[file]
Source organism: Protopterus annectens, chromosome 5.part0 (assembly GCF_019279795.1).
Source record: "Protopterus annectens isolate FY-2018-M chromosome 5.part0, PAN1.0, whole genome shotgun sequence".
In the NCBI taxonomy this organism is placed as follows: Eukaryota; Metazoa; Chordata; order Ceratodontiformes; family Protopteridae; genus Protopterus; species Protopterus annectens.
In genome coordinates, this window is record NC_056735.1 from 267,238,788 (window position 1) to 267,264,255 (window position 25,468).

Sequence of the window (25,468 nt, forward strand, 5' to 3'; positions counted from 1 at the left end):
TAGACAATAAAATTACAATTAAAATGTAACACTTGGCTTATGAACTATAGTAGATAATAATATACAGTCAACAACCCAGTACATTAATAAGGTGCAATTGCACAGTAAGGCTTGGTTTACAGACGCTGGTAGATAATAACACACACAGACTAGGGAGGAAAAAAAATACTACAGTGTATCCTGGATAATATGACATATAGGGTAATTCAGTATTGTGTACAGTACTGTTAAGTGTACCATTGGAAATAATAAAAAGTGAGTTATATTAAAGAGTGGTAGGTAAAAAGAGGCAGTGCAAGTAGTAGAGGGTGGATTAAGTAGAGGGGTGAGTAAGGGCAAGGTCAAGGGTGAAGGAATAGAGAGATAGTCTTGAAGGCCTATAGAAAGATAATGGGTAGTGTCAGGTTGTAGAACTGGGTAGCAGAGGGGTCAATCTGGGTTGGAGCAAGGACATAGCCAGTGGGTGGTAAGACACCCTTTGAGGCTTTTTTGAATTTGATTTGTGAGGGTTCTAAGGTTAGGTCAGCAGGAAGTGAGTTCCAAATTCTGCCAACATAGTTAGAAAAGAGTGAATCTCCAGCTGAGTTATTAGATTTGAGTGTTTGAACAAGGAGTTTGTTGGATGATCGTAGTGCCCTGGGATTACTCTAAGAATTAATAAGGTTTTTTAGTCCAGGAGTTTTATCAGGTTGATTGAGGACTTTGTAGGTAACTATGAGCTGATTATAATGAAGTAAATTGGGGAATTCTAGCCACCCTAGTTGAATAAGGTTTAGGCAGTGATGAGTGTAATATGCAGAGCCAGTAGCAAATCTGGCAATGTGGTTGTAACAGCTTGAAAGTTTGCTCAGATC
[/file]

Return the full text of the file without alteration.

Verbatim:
Source organism: Protopterus annectens, chromosome 5.part0 (assembly GCF_019279795.1).
Source record: "Protopterus annectens isolate FY-2018-M chromosome 5.part0, PAN1.0, whole genome shotgun sequence".
In the NCBI taxonomy this organism is placed as follows: Eukaryota; Metazoa; Chordata; order Ceratodontiformes; family Protopteridae; genus Protopterus; species Protopterus annectens.
In genome coordinates, this window is record NC_056735.1 from 267,238,788 (window position 1) to 267,264,255 (window position 25,468).

Sequence of the window (25,468 nt, forward strand, 5' to 3'; positions counted from 1 at the left end):
TAGACAATAAAATTACAATTAAAATGTAACACTTGGCTTATGAACTATAGTAGATAATAATATACAGTCAACAACCCAGTACATTAATAAGGTGCAATTGCACAGTAAGGCTTGGTTTACAGACGCTGGTAGATAATAACACACACAGACTAGGGAGGAAAAAAAATACTACAGTGTATCCTGGATAATATGACATATAGGGTAATTCAGTATTGTGTACAGTACTGTTAAGTGTACCATTGGAAATAATAAAAAGTGAGTTATATTAAAGAGTGGTAGGTAAAAAGAGGCAGTGCAAGTAGTAGAGGGTGGATTAAGTAGAGGGGTGAGTAAGGGCAAGGTCAAGGGTGAAGGAATAGAGAGATAGTCTTGAAGGCCTATAGAAAGATAATGGGTAGTGTCAGGTTGTAGAACTGGGTAGCAGAGGGGTCAATCTGGGTTGGAGCAAGGACATAGCCAGTGGGTGGTAAGACACCCTTTGAGGCTTTTTTGAATTTGATTTGTGAGGGTTCTAAGGTTAGGTCAGCAGGAAGTGAGTTCCAAATTCTGCCAACATAGTTAGAAAAGAGTGAATCTCCAGCTGAGTTATTAGATTTGAGTGTTTGAACAAGGAGTTTGTTGGATGATCGTAGTGCCCTGGGATTACTCTAAGAATTAATAAGGTTTTTTAGTCCAGGAGTTTTATCAGGTTGATTGAGGACTTTGTAGGTAACTATGAGCTGATTATAATGAAGTAAATTGGGGAATTCTAGCCACCCTAGTTGAATAAGGTTTAGGCAGTGATGAGTGTAATATGCAGAGCCAGTAGCAAATCTGGCAATGTGGTTGTAACAGCTTGAAAGTTTGCTCAGATC